relationship to South Asian women abroad.
She used the examples of Propositions 187 and 209 in California
- and of the Mandal and Masjid issues in India to illustrate that
this question appears as a problem in the sphere of rights. She
argued that instead of recognizing the legitimate claims of minorities
or women as fundamental rights, they are treated as a matter or
privileges, to be distributed or denied to elites within these
groups as an act of pure political patronage, with the aim of
securing "vote banks." This system, she said, is creating
and perpetuating a dangerous situation whereby the polity is strictly
divided on grounds of religion, caste, and even gender, and where
each group, and ultimately the entire society is then reduced
to a number of lobby groups fighting for their own narrow interests.
She called for all people, including women and minorities, to
fight against the trend of social cutbacks, and at the same time,
to be at the forefront of the fight for a modern definition of
rights for all society.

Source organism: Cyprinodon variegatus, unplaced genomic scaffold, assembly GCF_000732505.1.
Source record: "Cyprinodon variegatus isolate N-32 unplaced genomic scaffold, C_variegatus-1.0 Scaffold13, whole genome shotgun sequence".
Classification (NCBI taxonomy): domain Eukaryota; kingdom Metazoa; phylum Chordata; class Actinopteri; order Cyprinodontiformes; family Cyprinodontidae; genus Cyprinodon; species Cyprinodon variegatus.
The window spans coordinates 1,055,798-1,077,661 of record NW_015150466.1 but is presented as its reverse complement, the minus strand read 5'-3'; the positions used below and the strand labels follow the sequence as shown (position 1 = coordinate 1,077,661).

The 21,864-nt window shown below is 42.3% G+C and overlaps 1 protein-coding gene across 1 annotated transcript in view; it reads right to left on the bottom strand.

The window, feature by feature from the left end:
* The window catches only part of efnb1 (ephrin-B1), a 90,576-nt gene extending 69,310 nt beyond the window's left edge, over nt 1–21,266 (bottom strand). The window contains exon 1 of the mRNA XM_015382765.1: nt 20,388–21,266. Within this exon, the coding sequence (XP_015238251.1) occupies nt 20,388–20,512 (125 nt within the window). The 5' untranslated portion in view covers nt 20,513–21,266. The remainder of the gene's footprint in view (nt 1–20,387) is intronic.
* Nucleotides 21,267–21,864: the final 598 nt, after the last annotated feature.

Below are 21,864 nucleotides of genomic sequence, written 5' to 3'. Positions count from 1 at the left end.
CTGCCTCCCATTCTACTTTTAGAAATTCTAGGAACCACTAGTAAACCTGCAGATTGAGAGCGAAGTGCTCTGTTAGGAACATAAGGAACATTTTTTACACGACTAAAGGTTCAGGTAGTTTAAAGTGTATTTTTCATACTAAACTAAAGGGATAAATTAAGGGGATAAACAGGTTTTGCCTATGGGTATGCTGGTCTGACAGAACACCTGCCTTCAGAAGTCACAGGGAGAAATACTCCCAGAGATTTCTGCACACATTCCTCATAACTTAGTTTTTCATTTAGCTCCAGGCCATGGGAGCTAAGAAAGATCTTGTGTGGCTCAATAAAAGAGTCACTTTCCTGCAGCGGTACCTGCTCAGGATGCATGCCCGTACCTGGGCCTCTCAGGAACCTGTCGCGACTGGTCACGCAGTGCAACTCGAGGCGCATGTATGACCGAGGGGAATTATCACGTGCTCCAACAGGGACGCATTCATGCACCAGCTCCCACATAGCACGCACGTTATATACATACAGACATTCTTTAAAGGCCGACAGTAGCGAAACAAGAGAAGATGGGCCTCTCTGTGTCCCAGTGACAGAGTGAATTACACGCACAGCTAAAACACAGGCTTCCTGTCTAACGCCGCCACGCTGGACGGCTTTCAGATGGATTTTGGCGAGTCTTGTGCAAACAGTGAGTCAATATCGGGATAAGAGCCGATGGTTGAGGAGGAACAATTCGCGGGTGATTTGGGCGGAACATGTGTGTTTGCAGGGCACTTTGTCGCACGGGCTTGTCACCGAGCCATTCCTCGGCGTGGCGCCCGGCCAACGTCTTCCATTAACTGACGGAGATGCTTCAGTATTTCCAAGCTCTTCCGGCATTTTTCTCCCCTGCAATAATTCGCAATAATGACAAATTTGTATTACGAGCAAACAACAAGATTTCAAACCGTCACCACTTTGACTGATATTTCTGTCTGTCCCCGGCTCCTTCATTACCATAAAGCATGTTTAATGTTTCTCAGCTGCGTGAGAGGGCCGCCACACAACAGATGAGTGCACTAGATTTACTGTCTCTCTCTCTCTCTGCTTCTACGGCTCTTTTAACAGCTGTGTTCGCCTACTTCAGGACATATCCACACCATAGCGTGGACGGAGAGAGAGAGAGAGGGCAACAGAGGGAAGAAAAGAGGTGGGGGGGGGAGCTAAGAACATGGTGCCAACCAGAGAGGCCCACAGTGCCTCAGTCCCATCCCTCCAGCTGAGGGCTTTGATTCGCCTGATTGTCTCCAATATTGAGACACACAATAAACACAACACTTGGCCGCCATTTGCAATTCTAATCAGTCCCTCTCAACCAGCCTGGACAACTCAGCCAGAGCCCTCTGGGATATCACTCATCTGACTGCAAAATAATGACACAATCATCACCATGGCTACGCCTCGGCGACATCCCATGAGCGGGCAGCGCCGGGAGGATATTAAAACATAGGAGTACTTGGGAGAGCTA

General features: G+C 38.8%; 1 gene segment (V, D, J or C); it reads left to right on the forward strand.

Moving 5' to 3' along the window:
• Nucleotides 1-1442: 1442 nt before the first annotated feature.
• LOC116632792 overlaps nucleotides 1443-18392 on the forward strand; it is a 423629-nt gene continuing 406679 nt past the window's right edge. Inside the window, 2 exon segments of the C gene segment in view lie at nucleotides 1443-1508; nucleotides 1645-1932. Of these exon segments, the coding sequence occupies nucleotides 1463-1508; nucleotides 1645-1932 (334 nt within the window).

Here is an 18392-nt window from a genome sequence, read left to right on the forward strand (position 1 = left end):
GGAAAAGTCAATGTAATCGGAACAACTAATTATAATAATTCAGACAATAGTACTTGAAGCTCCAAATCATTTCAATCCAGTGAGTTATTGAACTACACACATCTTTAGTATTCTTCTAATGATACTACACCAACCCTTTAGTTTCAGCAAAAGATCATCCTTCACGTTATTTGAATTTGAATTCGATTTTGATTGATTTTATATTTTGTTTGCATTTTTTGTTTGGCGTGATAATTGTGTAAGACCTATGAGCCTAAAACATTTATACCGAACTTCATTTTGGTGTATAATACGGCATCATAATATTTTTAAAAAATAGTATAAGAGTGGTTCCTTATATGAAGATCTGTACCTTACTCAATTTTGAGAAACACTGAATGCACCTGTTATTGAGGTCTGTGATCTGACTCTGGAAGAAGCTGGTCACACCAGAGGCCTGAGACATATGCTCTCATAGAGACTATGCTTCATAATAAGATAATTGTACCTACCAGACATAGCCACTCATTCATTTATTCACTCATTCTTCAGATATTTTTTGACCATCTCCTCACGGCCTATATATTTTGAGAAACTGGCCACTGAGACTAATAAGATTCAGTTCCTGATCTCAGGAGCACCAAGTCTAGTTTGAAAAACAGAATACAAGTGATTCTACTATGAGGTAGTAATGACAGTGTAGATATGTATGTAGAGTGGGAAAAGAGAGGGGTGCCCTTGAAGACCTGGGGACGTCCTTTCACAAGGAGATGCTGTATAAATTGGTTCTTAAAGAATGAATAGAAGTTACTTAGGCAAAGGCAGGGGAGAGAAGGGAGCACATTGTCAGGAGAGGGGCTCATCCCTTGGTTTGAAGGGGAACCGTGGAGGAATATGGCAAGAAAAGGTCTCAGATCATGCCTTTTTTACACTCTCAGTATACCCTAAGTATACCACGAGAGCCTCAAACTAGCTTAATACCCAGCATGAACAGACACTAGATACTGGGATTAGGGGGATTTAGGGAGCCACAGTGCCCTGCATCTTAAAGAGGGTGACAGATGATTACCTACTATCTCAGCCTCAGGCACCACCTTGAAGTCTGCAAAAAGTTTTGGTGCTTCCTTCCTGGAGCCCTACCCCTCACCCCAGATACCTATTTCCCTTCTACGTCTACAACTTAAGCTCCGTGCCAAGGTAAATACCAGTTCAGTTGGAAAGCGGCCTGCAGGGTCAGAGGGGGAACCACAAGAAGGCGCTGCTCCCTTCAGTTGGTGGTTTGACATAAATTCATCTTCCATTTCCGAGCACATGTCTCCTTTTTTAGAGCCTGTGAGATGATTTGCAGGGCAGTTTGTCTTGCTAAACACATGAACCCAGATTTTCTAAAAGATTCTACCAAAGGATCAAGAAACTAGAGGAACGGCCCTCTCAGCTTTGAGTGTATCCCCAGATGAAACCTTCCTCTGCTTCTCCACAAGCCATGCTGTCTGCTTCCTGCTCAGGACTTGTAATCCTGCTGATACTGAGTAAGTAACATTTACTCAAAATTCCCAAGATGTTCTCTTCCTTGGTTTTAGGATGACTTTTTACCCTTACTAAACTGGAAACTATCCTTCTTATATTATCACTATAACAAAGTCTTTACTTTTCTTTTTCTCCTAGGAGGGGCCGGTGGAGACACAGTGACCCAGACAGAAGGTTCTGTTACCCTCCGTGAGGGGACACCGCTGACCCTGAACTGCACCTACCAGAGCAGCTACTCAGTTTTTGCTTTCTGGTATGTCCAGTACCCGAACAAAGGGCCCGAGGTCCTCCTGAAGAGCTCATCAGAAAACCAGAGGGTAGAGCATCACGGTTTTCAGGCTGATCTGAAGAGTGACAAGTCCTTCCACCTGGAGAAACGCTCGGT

The second session was devoted to the recently concluded International
Conference of South Asians in Toronto in which AIPSG was a co-sponsor.
The first presentation by Hardeep Mann explained the decisions
and outcome of the Toronto conference. Ms. Mann started by explaining
the history behind the Toronto Conference, and of the significant
preparatory work that went into it over the last ten months.
This preparatory work, which included the founding of the Standing
Conference of South Asians (SCSA), and the convening of four regional
conferences held in Toronto, New York, London, and Winnipeg over
the past summer were instrumental in developing an agenda that
was adopted at Toronto. She described the proceedings of the
conference, which was attended by over 120 people, - primarily
second generation South Asians and women, and explained the work
that has emerged, particularly on the issue of identity, culture
and racism, and of the decisions of the conference to launch a
youth commission and a women's commission. (Verbatim proceedings
of the conference are available, see next page).
In a related paper, Rajesh Gopalan made a presentation discussing
the topics of identity, culture and racism, specifically as they
relate to the problems facing second and third-generation South
Asian youth. He argued forcefully on the crucial importance of
the question of identity, particularly of a collective identity
that provides individuals with a sense of belonging and participation
in a larger collective consciousness. The attack on identity,
and the "identity crisis" that it has engendered lays
the basis for more serious problems in the South Asian community
than is apparent, he remarked. He went on to discuss the negative
impact in the political sphere of a "hyphenated citizenry,"